• For text size, we use " sp " ( Scale Independent Pixels).
  • For views other than text, we use " dp " ( Density Independent Pixel).

Now, suppose you are using some 20px * 20px image in your application. That image might look good in small mobile devices but for large-screen mobile devices that image might not look good due to low resolution. So, you have to use different resolutions of images for different mobile screen. So to store these images separately, Android Studio has separate folders. All you need to do is put the images in these folders with the same name and Android will do the rest for you. The following folders are present in Android Studio:

  • ldpi: resources of low-density (~ 120dpi)
  • mdpi: resource of medium-density (~ 160dpi)
  • hdpi: resources of high-density (~ 240dpi)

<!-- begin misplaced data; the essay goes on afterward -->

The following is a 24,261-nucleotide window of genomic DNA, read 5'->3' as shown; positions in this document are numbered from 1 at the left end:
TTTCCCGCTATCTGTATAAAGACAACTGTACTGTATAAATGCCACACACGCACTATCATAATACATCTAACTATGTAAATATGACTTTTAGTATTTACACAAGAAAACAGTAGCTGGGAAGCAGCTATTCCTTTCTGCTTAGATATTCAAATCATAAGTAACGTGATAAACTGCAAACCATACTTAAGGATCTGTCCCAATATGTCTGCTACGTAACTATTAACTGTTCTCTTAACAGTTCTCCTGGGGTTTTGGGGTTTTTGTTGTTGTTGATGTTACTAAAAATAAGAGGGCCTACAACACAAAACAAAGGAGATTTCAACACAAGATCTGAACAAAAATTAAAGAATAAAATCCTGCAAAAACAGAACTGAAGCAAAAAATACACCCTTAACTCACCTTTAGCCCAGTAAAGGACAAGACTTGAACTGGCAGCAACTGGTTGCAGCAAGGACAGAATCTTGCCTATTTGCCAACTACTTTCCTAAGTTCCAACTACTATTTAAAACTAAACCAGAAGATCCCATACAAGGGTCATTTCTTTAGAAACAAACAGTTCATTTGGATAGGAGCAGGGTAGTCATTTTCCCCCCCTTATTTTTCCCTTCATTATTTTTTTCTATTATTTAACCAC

• xhdpi: resources of extra-high-density (~ 320dpi)
  • xxhdpi: resources of extra-extra-high-density (~ 480dpi)
  • xxxhdpi: resources of extra-extra-extra-high-density (~ 640dpi)

We only need to put things in those folders and Android System automatically take stuff from here based on the resolution of the mobile screen on which the application is running.

You can find these folders under the res folder(open the project in Project or Package or Project Files view).


Here, in this example, we will create a one activity application and we will add one Button with some text on it. When you click on the button, then the text and the colour of the button will be changed. For better understanding, we will store all the texts in strings.xml file and all the colours in colors.xml file.

Create a project in Android Studio. After creating the project, go to res > values > strings.xml and add the below lines: